The best boots not worn by players at the World Cup.
Leather boots have taken a step back in terms of popularity over the last few years. With the rise of synthetic and knitted uppers, leather doesn’t seem to have the same appeal – probably due to its marketability to the latest generation of customers. The Nike’s key leather boot, the Tiempo Legend has played second fiddle to the Mercurial and Hypervenom silos while Adidas doesn’t have any prominent player sporting the Copa 18.1s.
But ask any old school footballer and he’ll wax lyrical about the magic of leather boots. Once seasoned, they’re extremely soft and among the most comfortable boots you’d ever wear. For the old school footballer who wants a fuss-free and reliable experience, enter the Nike Premier 2.0.
What is the Nike Premier 2.0 ?
The Nike Premier is a line of boots produced to be a simple and cost effective option for players. The Premier 2.0 is the second generation version of the Premier. It is not marketed alongside the 4 main Nike silos (Tiempo, Mercurial etc.) and has no player endorsing this. I would label it as the “heritage” silo with its design modeled after older Tiempos though it has been slightly modernized in its cut and shape. Adidas also has its heritage equivalent called the Copa Gloro (not to be confused with the Copa 18 silo) which carries a tongue covering the laces.
How is this different from the Nike Tiempo Legend series which is also a leather boot? Technology, for one. The Tiempo Legend is filled with innovations such as a flyknit tongue, an internal cage built with the leather upper to keep its shape and flywire cables for the superior lockdown. The Premier comes with just a basic, albeit soft, kangaroo leather upper.
Price is also a factor as the top grade Tiempo Legend 7 Elite is priced at S$300 upon launch and has 2 lower price tiers that range from S$100 – 200. The Premier only comes in a single grade at S$150. As you may know, the price of boots depreciate quickly with the launch of new colourways and you can expect a drop 30 – 50% easily upon 3 months from launch so it is extremely good value for money.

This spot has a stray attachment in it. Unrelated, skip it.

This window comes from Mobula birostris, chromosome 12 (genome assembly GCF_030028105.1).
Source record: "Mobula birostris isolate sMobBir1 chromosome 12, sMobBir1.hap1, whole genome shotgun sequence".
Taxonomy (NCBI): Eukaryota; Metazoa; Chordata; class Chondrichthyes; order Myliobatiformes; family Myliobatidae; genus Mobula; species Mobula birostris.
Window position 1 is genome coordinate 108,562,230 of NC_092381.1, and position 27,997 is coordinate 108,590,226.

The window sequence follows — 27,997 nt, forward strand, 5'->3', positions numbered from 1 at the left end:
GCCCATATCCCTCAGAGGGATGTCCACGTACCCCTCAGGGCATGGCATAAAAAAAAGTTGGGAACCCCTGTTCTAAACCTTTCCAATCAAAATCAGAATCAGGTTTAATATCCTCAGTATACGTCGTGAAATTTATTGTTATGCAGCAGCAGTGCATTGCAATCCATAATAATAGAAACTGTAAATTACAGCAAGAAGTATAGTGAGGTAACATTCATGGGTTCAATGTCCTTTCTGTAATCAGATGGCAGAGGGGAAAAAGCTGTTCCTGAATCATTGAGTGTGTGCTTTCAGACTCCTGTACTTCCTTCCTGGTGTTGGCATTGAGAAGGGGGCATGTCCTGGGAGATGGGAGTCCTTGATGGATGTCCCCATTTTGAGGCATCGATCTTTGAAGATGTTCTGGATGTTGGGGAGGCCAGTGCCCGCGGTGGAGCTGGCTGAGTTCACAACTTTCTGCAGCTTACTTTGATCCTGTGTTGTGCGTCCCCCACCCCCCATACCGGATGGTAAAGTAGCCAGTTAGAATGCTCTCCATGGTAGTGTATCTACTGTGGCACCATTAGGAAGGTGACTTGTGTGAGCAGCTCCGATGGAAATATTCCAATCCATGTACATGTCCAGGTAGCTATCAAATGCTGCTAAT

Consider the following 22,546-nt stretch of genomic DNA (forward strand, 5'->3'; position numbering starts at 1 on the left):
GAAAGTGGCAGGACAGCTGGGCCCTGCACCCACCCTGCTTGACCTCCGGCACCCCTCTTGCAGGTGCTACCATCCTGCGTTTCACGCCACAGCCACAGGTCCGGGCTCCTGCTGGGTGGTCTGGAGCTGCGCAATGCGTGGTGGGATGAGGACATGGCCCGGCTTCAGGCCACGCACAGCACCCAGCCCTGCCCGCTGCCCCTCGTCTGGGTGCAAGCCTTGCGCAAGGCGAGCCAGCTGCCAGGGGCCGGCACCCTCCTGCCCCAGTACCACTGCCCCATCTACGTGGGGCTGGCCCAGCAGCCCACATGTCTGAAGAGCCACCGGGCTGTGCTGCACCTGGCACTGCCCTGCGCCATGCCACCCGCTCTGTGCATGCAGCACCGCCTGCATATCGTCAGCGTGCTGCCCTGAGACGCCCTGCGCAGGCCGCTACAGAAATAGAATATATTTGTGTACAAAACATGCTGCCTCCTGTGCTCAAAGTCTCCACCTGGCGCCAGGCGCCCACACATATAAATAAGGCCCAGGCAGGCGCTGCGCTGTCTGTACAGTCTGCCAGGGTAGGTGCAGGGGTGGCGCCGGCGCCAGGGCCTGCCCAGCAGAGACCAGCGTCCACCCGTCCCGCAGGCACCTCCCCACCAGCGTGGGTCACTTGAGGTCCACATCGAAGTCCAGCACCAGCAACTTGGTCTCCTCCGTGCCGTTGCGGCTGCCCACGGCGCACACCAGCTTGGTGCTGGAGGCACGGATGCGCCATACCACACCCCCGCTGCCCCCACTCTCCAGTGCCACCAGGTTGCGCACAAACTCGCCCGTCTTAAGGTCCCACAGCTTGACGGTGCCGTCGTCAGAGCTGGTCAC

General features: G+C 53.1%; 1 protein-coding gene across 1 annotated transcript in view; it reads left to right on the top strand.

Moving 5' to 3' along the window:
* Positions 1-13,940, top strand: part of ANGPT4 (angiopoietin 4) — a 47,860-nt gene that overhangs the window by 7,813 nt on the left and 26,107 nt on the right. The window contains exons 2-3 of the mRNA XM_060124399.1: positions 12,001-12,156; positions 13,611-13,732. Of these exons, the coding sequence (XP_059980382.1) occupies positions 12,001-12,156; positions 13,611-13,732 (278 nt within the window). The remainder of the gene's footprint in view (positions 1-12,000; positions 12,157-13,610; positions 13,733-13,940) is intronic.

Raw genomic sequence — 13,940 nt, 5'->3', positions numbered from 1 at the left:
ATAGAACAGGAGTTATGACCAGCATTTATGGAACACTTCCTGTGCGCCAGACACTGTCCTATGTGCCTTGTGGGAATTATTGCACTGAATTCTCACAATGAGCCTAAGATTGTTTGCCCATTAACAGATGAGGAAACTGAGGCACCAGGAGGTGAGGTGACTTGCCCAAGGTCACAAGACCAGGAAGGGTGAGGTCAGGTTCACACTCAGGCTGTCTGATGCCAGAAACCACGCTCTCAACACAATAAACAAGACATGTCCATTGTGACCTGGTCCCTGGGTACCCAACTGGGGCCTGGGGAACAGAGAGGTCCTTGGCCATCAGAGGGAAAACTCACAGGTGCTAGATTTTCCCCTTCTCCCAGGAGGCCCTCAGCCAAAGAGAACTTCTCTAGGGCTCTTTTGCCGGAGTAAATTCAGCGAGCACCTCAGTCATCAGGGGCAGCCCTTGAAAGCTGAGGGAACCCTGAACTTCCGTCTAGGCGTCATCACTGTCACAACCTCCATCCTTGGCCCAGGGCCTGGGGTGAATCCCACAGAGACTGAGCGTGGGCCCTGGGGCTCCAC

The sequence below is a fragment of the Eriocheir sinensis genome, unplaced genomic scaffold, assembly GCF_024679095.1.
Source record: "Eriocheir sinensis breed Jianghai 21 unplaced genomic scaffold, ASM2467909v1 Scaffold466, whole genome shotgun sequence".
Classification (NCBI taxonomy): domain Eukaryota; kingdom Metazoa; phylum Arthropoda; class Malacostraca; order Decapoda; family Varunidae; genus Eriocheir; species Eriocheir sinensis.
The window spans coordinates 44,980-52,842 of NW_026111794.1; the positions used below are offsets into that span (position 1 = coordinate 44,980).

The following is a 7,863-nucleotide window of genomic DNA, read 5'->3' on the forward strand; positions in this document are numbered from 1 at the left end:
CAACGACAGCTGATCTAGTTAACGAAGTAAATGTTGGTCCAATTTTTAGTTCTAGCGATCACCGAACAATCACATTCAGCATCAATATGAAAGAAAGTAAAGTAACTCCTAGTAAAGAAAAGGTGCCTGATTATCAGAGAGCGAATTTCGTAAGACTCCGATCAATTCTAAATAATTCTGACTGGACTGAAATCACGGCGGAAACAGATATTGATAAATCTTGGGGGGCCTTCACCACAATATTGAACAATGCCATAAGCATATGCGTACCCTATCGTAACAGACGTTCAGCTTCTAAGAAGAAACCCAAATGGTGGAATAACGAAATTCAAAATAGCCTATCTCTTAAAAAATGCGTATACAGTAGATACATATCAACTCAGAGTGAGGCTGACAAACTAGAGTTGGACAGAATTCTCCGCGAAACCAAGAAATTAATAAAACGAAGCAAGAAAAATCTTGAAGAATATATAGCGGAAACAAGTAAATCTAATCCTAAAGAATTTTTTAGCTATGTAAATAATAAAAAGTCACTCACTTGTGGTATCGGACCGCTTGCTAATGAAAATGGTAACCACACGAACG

To put it simply, it felt like putting on shoes you’ve worn your whole life. It is soft and extremely comfortable. I got a pair of Premiers when I decided to move on from the Tiempo Legend 7. The Tiempo 7, I felt, was surprisingly stiff and nowhere near as soft as the previous generation’s 6. It took a while to break in (2+ months) and I was disappointed with how uncomfortable it was. The Premiers felt like a cheaper alternative with low risks and I haven’t looked back since.
The upper required very little break in time, feeling 80% broken in, out of the box. By my second session, I felt totally at home in them. The touch feels padded and soft so if you’re looking for a barefoot feel ala Mercurial, perhaps this isn’t for you. Nike also ensured that the inner heel and underside of the lace area were covered with a suede material which made this boot feel surprisingly luxurious.
What kind of soleplate does the Nike Premier 2.0 use?